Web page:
Many are sure to remember the historic peace talks between Israeli Prime Minister Rabin and Palestine leader Yasser Arafat in 1993, negotiations which were facilitated by the White House. The iconic pictures of a smiling Rabin, Arafat, and then-president Bill Clinton were facilitated by secret talks in Oslo, Norway, and the story of these negotiations are the subject of the new play Oslo, which is set to appear on Broadway next spring. As described in an article on The Voice of America, the talks were actually set in motion by sociologist Terje Rød-Larsen and his wife Mona Juul, a foreign-service officer. The play captures the unique story of these talks, where Rød-Larsen and Juul facilitated a new kind of negotiation. Rød-Larsen describes below:
“We did it in a way, exactly the opposite way of what it was done in Washington. We did not put proposals on the table. We said we would facilitate, bring the parties together, be go-between, assist them in any way, saying ‘It’s your problem, you have to resolve it yourself. We don’t want to push anything on you.’ And number two, we set up the delegations, should never exceed three persons on each side, because trust is dependent on personal relationships and to build personal relationships. And then we also insisted that they should live in the same house. They should have all meals together; breakfast, lunch and dinner. When there were breaks they could go for walks together, etc. They had to live together.”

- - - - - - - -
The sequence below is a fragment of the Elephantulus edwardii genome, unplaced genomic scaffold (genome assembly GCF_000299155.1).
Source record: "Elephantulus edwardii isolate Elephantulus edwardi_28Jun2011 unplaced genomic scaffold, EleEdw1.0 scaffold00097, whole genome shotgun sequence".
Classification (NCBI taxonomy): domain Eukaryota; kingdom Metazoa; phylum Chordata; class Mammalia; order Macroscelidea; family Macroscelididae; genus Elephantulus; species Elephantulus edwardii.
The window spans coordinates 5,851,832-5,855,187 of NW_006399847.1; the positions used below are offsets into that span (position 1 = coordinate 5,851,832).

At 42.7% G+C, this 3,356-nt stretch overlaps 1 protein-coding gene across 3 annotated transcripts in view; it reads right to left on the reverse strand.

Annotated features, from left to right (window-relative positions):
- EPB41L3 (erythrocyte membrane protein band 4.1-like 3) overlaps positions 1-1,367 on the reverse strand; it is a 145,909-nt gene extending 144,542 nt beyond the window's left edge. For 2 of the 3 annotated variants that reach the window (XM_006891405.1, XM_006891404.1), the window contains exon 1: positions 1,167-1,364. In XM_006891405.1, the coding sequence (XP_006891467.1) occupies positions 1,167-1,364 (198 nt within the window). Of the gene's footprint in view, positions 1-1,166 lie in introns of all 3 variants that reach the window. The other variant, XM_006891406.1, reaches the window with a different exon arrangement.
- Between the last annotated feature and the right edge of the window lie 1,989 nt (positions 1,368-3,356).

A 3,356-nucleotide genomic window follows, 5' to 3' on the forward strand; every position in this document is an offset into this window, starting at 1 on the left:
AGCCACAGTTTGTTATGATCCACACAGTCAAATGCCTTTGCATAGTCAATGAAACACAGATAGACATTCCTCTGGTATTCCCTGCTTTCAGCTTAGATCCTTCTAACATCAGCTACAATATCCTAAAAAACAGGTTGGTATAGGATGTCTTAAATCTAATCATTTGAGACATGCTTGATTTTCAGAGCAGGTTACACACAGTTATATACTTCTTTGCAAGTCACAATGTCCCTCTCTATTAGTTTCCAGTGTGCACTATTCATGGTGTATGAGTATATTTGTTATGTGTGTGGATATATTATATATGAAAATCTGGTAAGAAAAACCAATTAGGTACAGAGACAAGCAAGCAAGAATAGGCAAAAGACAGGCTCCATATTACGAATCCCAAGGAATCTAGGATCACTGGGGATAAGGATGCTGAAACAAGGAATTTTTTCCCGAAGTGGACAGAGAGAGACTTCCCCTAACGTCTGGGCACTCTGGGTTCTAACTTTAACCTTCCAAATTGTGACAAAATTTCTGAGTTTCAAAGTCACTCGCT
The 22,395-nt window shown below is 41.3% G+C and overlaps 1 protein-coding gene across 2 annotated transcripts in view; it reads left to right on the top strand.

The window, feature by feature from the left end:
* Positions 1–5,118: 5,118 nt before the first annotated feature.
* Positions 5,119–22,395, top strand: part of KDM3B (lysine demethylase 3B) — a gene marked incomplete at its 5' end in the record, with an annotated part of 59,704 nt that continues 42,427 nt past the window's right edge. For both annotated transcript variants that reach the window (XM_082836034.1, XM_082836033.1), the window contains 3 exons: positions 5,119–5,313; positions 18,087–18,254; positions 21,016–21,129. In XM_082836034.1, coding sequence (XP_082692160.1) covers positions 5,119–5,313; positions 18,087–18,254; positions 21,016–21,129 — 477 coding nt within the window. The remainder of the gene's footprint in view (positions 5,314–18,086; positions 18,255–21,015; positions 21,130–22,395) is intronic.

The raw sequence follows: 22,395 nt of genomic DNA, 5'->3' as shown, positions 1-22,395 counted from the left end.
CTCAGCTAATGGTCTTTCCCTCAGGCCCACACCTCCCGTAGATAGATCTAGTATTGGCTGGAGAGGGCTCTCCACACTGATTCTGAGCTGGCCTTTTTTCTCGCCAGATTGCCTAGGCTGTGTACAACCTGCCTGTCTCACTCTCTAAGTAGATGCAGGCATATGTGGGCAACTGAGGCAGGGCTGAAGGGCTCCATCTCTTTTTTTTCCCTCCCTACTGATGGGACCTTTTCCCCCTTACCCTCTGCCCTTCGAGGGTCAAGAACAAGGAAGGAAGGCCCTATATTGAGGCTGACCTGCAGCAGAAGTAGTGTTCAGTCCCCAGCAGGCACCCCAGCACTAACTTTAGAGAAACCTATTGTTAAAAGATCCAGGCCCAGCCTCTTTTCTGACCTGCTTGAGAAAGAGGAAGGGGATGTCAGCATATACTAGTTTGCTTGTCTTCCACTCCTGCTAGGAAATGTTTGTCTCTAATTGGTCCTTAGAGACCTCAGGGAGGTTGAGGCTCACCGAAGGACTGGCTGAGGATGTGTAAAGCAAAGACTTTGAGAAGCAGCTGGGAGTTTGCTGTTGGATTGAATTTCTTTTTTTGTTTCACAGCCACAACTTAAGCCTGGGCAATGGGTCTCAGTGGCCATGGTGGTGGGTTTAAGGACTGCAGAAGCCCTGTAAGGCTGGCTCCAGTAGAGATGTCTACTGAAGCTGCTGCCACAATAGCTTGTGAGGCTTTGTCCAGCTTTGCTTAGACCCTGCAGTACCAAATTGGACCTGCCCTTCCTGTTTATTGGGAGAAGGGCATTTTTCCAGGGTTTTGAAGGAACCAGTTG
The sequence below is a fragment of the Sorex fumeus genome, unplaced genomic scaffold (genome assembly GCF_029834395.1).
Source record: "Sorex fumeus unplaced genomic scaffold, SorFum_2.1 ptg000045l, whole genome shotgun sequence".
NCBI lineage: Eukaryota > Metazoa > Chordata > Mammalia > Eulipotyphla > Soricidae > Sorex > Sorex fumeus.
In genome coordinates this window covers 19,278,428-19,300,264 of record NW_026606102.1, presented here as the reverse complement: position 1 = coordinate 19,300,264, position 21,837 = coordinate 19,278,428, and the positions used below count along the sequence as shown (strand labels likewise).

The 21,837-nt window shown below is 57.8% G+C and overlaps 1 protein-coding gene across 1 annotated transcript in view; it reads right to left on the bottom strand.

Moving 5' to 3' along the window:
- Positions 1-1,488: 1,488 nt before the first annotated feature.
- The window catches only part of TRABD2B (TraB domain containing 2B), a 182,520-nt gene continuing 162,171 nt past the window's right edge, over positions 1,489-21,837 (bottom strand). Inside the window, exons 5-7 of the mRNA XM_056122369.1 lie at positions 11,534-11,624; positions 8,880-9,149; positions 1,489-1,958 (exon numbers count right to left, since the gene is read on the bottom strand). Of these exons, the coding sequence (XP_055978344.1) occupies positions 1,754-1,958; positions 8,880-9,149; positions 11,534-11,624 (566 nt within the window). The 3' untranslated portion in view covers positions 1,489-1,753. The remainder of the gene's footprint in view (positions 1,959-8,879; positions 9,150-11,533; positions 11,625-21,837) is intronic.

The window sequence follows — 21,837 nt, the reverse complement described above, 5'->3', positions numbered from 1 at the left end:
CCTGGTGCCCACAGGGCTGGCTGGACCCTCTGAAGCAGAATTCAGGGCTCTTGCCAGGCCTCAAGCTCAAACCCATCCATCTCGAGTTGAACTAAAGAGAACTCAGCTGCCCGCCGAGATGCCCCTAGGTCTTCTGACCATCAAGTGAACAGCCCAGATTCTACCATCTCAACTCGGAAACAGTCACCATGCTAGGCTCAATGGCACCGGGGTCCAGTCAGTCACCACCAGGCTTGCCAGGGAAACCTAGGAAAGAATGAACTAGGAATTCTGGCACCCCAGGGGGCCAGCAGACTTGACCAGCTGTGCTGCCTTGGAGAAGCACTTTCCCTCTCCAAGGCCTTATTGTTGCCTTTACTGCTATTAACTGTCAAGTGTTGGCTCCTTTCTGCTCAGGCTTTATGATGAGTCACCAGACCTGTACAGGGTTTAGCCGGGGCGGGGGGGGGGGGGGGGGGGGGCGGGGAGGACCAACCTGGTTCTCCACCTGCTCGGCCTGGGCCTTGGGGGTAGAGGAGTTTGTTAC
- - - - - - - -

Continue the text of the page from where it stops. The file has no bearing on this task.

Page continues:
The play captures the intertwined nature of the personal and the political, while highlighting the effectiveness of such methods. Of course, the play isn’t some dry paper; the actors have described making the play as a “wild improvisation” and it’s being called a great thriller. Playwright J.T Rogers’ Oslo has sold out at the Lincoln Center, and is sure to be a hit on Broadway, meaning the story of this little sociological experiment is far from curtains.